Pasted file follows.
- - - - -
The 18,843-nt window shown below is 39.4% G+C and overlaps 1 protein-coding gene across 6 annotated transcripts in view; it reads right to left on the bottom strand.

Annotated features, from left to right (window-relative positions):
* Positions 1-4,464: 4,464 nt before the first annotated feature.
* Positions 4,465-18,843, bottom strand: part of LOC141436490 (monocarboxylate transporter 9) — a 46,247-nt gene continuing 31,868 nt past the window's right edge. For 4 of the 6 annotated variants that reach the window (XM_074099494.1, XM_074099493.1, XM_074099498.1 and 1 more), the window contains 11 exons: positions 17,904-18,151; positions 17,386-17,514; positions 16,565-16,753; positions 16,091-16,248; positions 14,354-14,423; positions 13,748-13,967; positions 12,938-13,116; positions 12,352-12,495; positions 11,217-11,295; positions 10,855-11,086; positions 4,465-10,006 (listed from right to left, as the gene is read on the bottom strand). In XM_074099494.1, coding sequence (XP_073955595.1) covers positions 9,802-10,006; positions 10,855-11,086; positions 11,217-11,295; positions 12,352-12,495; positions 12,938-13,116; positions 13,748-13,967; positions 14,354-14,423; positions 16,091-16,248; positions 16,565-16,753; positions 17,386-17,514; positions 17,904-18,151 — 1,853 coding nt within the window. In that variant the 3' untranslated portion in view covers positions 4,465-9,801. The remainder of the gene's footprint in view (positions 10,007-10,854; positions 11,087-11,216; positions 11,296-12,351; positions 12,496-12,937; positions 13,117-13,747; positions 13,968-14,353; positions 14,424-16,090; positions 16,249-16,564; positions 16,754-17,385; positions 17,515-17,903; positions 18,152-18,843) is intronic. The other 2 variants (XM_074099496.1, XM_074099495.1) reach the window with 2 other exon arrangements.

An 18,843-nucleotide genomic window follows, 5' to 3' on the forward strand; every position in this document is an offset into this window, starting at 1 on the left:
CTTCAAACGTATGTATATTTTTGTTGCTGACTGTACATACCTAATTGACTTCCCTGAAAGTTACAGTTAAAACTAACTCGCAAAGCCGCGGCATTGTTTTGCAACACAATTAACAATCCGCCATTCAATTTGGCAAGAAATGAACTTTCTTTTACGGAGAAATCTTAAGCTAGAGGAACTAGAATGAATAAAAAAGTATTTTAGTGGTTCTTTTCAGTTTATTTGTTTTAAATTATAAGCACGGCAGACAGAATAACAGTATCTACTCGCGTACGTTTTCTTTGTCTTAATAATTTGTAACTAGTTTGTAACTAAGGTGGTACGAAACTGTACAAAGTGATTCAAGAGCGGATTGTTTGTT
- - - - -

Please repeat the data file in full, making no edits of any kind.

The 18,843-nt window shown below is 39.4% G+C and overlaps 1 protein-coding gene across 6 annotated transcripts in view; it reads right to left on the bottom strand.

Annotated features, from left to right (window-relative positions):
* Positions 1-4,464: 4,464 nt before the first annotated feature.
* Positions 4,465-18,843, bottom strand: part of LOC141436490 (monocarboxylate transporter 9) — a 46,247-nt gene continuing 31,868 nt past the window's right edge. For 4 of the 6 annotated variants that reach the window (XM_074099494.1, XM_074099493.1, XM_074099498.1 and 1 more), the window contains 11 exons: positions 17,904-18,151; positions 17,386-17,514; positions 16,565-16,753; positions 16,091-16,248; positions 14,354-14,423; positions 13,748-13,967; positions 12,938-13,116; positions 12,352-12,495; positions 11,217-11,295; positions 10,855-11,086; positions 4,465-10,006 (listed from right to left, as the gene is read on the bottom strand). In XM_074099494.1, coding sequence (XP_073955595.1) covers positions 9,802-10,006; positions 10,855-11,086; positions 11,217-11,295; positions 12,352-12,495; positions 12,938-13,116; positions 13,748-13,967; positions 14,354-14,423; positions 16,091-16,248; positions 16,565-16,753; positions 17,386-17,514; positions 17,904-18,151 — 1,853 coding nt within the window. In that variant the 3' untranslated portion in view covers positions 4,465-9,801. The remainder of the gene's footprint in view (positions 10,007-10,854; positions 11,087-11,216; positions 11,296-12,351; positions 12,496-12,937; positions 13,117-13,747; positions 13,968-14,353; positions 14,424-16,090; positions 16,249-16,564; positions 16,754-17,385; positions 17,515-17,903; positions 18,152-18,843) is intronic. The other 2 variants (XM_074099496.1, XM_074099495.1) reach the window with 2 other exon arrangements.

An 18,843-nucleotide genomic window follows, 5' to 3' on the forward strand; every position in this document is an offset into this window, starting at 1 on the left:
CTTCAAACGTATGTATATTTTTGTTGCTGACTGTACATACCTAATTGACTTCCCTGAAAGTTACAGTTAAAACTAACTCGCAAAGCCGCGGCATTGTTTTGCAACACAATTAACAATCCGCCATTCAATTTGGCAAGAAATGAACTTTCTTTTACGGAGAAATCTTAAGCTAGAGGAACTAGAATGAATAAAAAAGTATTTTAGTGGTTCTTTTCAGTTTATTTGTTTTAAATTATAAGCACGGCAGACAGAATAACAGTATCTACTCGCGTACGTTTTCTTTGTCTTAATAATTTGTAACTAGTTTGTAACTAAGGTGGTACGAAACTGTACAAAGTGATTCAAGAGCGGATTGTTTGTT